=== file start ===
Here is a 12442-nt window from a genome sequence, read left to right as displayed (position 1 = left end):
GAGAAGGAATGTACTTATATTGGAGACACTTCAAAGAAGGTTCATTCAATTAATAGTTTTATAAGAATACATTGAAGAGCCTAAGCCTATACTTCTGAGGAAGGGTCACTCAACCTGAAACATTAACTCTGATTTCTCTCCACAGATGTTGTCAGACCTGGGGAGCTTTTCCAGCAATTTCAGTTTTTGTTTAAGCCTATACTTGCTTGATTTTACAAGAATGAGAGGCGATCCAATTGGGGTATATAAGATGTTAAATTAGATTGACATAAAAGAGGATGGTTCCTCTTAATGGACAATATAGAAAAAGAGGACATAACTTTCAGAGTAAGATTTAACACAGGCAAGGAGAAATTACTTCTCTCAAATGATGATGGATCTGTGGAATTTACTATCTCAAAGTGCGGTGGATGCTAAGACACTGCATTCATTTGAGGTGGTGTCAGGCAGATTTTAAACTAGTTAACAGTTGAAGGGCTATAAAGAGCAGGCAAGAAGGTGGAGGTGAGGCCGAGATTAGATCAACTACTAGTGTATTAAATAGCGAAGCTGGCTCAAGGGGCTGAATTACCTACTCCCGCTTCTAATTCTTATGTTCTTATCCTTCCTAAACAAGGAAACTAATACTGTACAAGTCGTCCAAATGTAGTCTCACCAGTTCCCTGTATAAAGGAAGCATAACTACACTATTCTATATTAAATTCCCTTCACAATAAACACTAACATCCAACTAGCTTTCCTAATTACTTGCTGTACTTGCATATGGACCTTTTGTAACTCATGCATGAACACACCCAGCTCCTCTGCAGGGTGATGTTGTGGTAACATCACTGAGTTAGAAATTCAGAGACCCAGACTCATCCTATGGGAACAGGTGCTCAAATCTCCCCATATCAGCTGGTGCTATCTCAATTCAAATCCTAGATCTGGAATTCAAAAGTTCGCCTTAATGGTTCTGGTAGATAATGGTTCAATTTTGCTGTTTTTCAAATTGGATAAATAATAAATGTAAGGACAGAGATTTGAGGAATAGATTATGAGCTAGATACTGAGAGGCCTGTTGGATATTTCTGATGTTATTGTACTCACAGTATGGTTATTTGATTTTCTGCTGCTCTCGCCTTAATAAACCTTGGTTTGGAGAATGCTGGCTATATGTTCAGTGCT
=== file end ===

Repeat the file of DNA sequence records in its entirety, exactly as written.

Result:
Here is a 12442-nt window from a genome sequence, read left to right as displayed (position 1 = left end):
GAGAAGGAATGTACTTATATTGGAGACACTTCAAAGAAGGTTCATTCAATTAATAGTTTTATAAGAATACATTGAAGAGCCTAAGCCTATACTTCTGAGGAAGGGTCACTCAACCTGAAACATTAACTCTGATTTCTCTCCACAGATGTTGTCAGACCTGGGGAGCTTTTCCAGCAATTTCAGTTTTTGTTTAAGCCTATACTTGCTTGATTTTACAAGAATGAGAGGCGATCCAATTGGGGTATATAAGATGTTAAATTAGATTGACATAAAAGAGGATGGTTCCTCTTAATGGACAATATAGAAAAAGAGGACATAACTTTCAGAGTAAGATTTAACACAGGCAAGGAGAAATTACTTCTCTCAAATGATGATGGATCTGTGGAATTTACTATCTCAAAGTGCGGTGGATGCTAAGACACTGCATTCATTTGAGGTGGTGTCAGGCAGATTTTAAACTAGTTAACAGTTGAAGGGCTATAAAGAGCAGGCAAGAAGGTGGAGGTGAGGCCGAGATTAGATCAACTACTAGTGTATTAAATAGCGAAGCTGGCTCAAGGGGCTGAATTACCTACTCCCGCTTCTAATTCTTATGTTCTTATCCTTCCTAAACAAGGAAACTAATACTGTACAAGTCGTCCAAATGTAGTCTCACCAGTTCCCTGTATAAAGGAAGCATAACTACACTATTCTATATTAAATTCCCTTCACAATAAACACTAACATCCAACTAGCTTTCCTAATTACTTGCTGTACTTGCATATGGACCTTTTGTAACTCATGCATGAACACACCCAGCTCCTCTGCAGGGTGATGTTGTGGTAACATCACTGAGTTAGAAATTCAGAGACCCAGACTCATCCTATGGGAACAGGTGCTCAAATCTCCCCATATCAGCTGGTGCTATCTCAATTCAAATCCTAGATCTGGAATTCAAAAGTTCGCCTTAATGGTTCTGGTAGATAATGGTTCAATTTTGCTGTTTTTCAAATTGGATAAATAATAAATGTAAGGACAGAGATTTGAGGAATAGATTATGAGCTAGATACTGAGAGGCCTGTTGGATATTTCTGATGTTATTGTACTCACAGTATGGTTATTTGATTTTCTGCTGCTCTCGCCTTAATAAACCTTGGTTTGGAGAATGCTGGCTATATGTTCAGTGCT